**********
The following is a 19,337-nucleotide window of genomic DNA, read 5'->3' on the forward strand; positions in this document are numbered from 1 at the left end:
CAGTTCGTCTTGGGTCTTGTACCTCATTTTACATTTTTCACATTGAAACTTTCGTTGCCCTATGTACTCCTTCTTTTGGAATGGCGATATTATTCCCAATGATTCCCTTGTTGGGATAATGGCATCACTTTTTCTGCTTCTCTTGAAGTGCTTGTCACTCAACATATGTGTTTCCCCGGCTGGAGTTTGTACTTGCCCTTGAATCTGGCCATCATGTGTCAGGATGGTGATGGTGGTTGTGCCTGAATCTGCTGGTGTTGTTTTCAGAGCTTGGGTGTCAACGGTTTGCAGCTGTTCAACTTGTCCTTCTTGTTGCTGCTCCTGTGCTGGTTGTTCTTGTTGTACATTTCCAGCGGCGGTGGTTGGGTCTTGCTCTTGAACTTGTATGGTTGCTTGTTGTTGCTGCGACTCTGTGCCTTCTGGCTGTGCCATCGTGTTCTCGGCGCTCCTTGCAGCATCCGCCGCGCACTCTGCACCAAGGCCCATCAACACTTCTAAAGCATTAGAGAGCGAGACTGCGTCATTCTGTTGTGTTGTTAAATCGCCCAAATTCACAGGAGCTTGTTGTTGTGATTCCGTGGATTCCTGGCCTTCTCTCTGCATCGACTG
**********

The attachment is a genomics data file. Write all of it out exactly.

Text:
The following is a 19,337-nucleotide window of genomic DNA, read 5'->3' on the forward strand; positions in this document are numbered from 1 at the left end:
CAGTTCGTCTTGGGTCTTGTACCTCATTTTACATTTTTCACATTGAAACTTTCGTTGCCCTATGTACTCCTTCTTTTGGAATGGCGATATTATTCCCAATGATTCCCTTGTTGGGATAATGGCATCACTTTTTCTGCTTCTCTTGAAGTGCTTGTCACTCAACATATGTGTTTCCCCGGCTGGAGTTTGTACTTGCCCTTGAATCTGGCCATCATGTGTCAGGATGGTGATGGTGGTTGTGCCTGAATCTGCTGGTGTTGTTTTCAGAGCTTGGGTGTCAACGGTTTGCAGCTGTTCAACTTGTCCTTCTTGTTGCTGCTCCTGTGCTGGTTGTTCTTGTTGTACATTTCCAGCGGCGGTGGTTGGGTCTTGCTCTTGAACTTGTATGGTTGCTTGTTGTTGCTGCGACTCTGTGCCTTCTGGCTGTGCCATCGTGTTCTCGGCGCTCCTTGCAGCATCCGCCGCGCACTCTGCACCAAGGCCCATCAACACTTCTAAAGCATTAGAGAGCGAGACTGCGTCATTCTGTTGTGTTGTTAAATCGCCCAAATTCACAGGAGCTTGTTGTTGTGATTCCGTGGATTCCTGGCCTTCTCTCTGCATCGACTG